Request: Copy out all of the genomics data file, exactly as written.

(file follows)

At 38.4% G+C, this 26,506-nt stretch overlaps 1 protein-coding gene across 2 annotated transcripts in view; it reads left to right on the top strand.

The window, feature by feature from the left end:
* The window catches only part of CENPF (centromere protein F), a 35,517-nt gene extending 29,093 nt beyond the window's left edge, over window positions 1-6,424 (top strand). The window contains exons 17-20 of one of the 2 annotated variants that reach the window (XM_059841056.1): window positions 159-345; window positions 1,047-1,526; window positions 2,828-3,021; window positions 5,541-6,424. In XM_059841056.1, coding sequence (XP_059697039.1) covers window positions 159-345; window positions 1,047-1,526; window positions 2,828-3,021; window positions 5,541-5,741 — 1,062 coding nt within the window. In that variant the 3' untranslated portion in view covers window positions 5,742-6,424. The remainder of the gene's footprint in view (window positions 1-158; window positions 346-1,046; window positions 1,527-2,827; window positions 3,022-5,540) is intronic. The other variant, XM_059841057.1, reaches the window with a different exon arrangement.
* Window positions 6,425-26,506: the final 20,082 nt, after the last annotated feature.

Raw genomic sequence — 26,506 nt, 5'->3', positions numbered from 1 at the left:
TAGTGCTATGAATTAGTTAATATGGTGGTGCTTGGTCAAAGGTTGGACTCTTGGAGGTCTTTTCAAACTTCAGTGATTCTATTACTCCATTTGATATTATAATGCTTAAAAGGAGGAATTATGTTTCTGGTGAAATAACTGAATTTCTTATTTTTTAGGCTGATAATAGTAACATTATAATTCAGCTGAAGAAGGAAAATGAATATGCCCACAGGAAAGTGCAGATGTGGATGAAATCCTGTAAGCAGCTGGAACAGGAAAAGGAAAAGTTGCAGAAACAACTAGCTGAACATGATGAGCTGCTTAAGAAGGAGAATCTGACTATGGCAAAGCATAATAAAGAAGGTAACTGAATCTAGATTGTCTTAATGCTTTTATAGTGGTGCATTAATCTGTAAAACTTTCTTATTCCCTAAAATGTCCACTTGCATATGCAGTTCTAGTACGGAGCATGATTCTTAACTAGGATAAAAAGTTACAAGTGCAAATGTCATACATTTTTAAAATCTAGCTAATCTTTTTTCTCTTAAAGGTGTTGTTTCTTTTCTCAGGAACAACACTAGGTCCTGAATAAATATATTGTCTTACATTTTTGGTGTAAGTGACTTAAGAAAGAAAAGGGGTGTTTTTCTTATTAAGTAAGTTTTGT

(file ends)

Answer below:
At 38.4% G+C, this 26,506-nt stretch overlaps 1 protein-coding gene across 2 annotated transcripts in view; it reads left to right on the top strand.

The window, feature by feature from the left end:
* The window catches only part of CENPF (centromere protein F), a 35,517-nt gene extending 29,093 nt beyond the window's left edge, over window positions 1-6,424 (top strand). The window contains exons 17-20 of one of the 2 annotated variants that reach the window (XM_059841056.1): window positions 159-345; window positions 1,047-1,526; window positions 2,828-3,021; window positions 5,541-6,424. In XM_059841056.1, coding sequence (XP_059697039.1) covers window positions 159-345; window positions 1,047-1,526; window positions 2,828-3,021; window positions 5,541-5,741 — 1,062 coding nt within the window. In that variant the 3' untranslated portion in view covers window positions 5,742-6,424. The remainder of the gene's footprint in view (window positions 1-158; window positions 346-1,046; window positions 1,527-2,827; window positions 3,022-5,540) is intronic. The other variant, XM_059841057.1, reaches the window with a different exon arrangement.
* Window positions 6,425-26,506: the final 20,082 nt, after the last annotated feature.

Raw genomic sequence — 26,506 nt, 5'->3', positions numbered from 1 at the left:
TAGTGCTATGAATTAGTTAATATGGTGGTGCTTGGTCAAAGGTTGGACTCTTGGAGGTCTTTTCAAACTTCAGTGATTCTATTACTCCATTTGATATTATAATGCTTAAAAGGAGGAATTATGTTTCTGGTGAAATAACTGAATTTCTTATTTTTTAGGCTGATAATAGTAACATTATAATTCAGCTGAAGAAGGAAAATGAATATGCCCACAGGAAAGTGCAGATGTGGATGAAATCCTGTAAGCAGCTGGAACAGGAAAAGGAAAAGTTGCAGAAACAACTAGCTGAACATGATGAGCTGCTTAAGAAGGAGAATCTGACTATGGCAAAGCATAATAAAGAAGGTAACTGAATCTAGATTGTCTTAATGCTTTTATAGTGGTGCATTAATCTGTAAAACTTTCTTATTCCCTAAAATGTCCACTTGCATATGCAGTTCTAGTACGGAGCATGATTCTTAACTAGGATAAAAAGTTACAAGTGCAAATGTCATACATTTTTAAAATCTAGCTAATCTTTTTTCTCTTAAAGGTGTTGTTTCTTTTCTCAGGAACAACACTAGGTCCTGAATAAATATATTGTCTTACATTTTTGGTGTAAGTGACTTAAGAAAGAAAAGGGGTGTTTTTCTTATTAAGTAAGTTTTGT